Melissa Hill rehearses on a 111-year-old grand piano recently donated to the Mid Island Performing Arts Festival. On Sept. 22 she will perform at a concert at St. Andrew’s United Church recognizing the donation.(Josef Jacobson/The News Bulletin)

Mid Island Performing Arts Festival receives donation of 111-year-old piano

Instrument was originally owned by festival’s founder, Andrew Dunsmore

A 111-year-old grand piano belonging to the founder of Nanaimo’s Upper Island Musical Festival is finding a new home at St. Andrew’s United Church.

Andrew Dunsmore was a prominent Nanaimo music teacher who from 1925 until his death in 1955 served as organist and choirmaster at St. Andrew’s United Church. In 1928 he founded the Upper Island Musical Festival, which this year changed its name to the Mid Island Performing Arts Festival.

Dorothy Rowledge, who has been involved with the festival ever since 1937, first as a competitor and now in an administrative role, was one of Dunsmore’s students and learned to play piano on his 1908 German-made Bechstein Model A.

“Most people didn’t own a grand piano back in the ’40s, so it was a great novelty to play a grand piano at that point,” she said.

After Dunsmore died, his youngest daughter Adele, also a music teacher, took possession of the piano before ultimately passing it on to her son Wade Nesmith. Three years ago Nesmith contacted his cousin, festival president Andrea Bertram, to tell her that he was downsizing and thinking of refurbishing the old piano and donating it to a university. Bertram mentioned the festival association was in need of a piano and suggested he gift it to them instead.

On Sept. 22 the the group will unveil the newly rebuilt piano at a concert and dedication at St. Andrew’s United Church. Dunsmore’s descendants will be in attendance and the event will feature performances by festival piano competitors past and present.

“I remember very vaguely pulling myself up on the legs of that thing, probably shouldn’t have been doing it,” Bertram said of her memories of the instrument. “So it’s very emotional for our family and (Nesmith) could have donated it just in his name and his mother and dad, but he wanted to be inclusive of the whole family.”

RELATED: 120-year-old piano brings the joy of music to Nanaimo’s Commercial Street

Among the performers at the concert is jazz pianist and singer Melissa Hill, who competed at the festival from the mid-’80s to mid-’90s and made it to provincials on multiple occasions. Hill now lives in Nanaimo and works as a music instructor and encourages her students to compete at the festival level.

Hill has played centenarian pianos in the past. Back when she was studying music at UBC her grand piano wouldn’t fit in her apartment so she used her friend’s mother’s 100-year-old Heintzman.

“Actually I wrote my first couple albums on that piano, so I do have experience playing an older piano,” she said.

Hill will perform an original jazz composition as well as Chopin’s Nocturne in C sharp minor. Last week she tried out the piano for the first time.

“The touch feels really nice. The tone is fantastic,” Hill said. “And playing a Chopin piece with a lot of trills and runs, there’s a lot of agility to the touch and a really warm, tender sound. It’s beautiful.”

The piano will be housed at St. Andrew’s, as it is the festival’s longtime venue and because of its connection to Dunsmore.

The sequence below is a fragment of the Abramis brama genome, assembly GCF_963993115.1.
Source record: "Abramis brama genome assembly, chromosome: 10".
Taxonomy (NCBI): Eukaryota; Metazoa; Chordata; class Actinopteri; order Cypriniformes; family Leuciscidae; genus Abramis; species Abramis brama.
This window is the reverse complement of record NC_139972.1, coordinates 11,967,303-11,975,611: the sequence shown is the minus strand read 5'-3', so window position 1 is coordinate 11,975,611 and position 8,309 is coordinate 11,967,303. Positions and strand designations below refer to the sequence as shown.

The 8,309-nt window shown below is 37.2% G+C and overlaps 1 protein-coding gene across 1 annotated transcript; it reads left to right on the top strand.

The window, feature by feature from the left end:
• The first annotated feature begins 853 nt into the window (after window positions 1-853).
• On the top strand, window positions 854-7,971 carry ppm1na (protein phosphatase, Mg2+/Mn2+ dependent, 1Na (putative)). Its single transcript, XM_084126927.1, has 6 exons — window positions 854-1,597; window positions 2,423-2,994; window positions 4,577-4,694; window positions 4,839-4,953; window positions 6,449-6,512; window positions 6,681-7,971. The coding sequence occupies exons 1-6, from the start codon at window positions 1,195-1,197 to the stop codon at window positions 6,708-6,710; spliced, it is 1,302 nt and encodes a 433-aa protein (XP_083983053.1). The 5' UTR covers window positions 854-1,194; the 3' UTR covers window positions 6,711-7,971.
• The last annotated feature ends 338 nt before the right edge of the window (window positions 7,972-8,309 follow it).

“The church is absolutely delighted that the piano has come home to St. Andrew’s and we are so appreciative of being able to use it during Sunday services and other events that are held at our church,” said St. Andrew’s board chair Elaine Winquist.

WHAT’S ON … Mid Island Performing Arts Festival Welcomes Home our Piano concert at St. Andrew’s United Church, 311 Fitzwilliam St., on Sunday, Sept. 22 at 2 p.m. General admission $12 at the door, $10 for students and seniors.



arts@nanaimobulletin.com

Like us on Facebook and follow us on Twitter

Just Posted

City of Nanaimo looking at closing two lanes of Front Street, adding bike lanes

City councillors to discuss $400,000 project at finance and audit committee meeting Oct. 16

Vancouver Island cancer patients get new ride to appointments

Qualicum Beach woman donates van to Freemasons’ transportation program

Nanaimo Fire Rescue reviewing potential sites for future fire stations

City’s growing population, infrastructure, traffic congestion prompting study

Nanaimo Mounties want to find owner of riding tack

English-style saddle and boots and blankets found in south Nanaimo

OPINION: The more walkable a city, the more liveable it is

New pedestrian advocacy group, Walk in Nanaimo, being formed

VIDEO: #MeToo leader launches new hashtag to mobilize U.S. voters

Tarana Burke hopes to prompt moderators to ask about sexual violence at next debate

Potent power play paces Canucks to 5-1 win over Detroit

Miller nets a pair as Vancouver wins third straight

UPDATE: British couple vacationing in Vancouver detained in U.S. after crossing border

CBP claims individuals were denied travel authorization, crossing was deliberate

After losing two baby boys, B.C. parents hope to cut through the taboo of infant death

Oct. 15 is Pregnancy and Infant Loss Awareness Day in B.C.

Cheating husband sues mistress for gifted ring after wife learns about affair

The husband gave his mistress $1,000 to buy herself a ring in December 2017

B.C. massage therapist reprimanded, fined for exposing patients’ breasts

Registered massage therapist admits professional misconduct

B.C. boosts legal aid funding in new payment contract

‘Duty counsel’ service restored in some communities, David Eby says

Rugby Canada helps recovery efforts in Japan after typhoon cancels final match

Canadian players wanted to “give back in whatever small way they could”

VIDEO: Bear spies on cyclists riding by on Campbell River street

Riders seem unaware the bruin is mere feet away on the side of the road

Most Read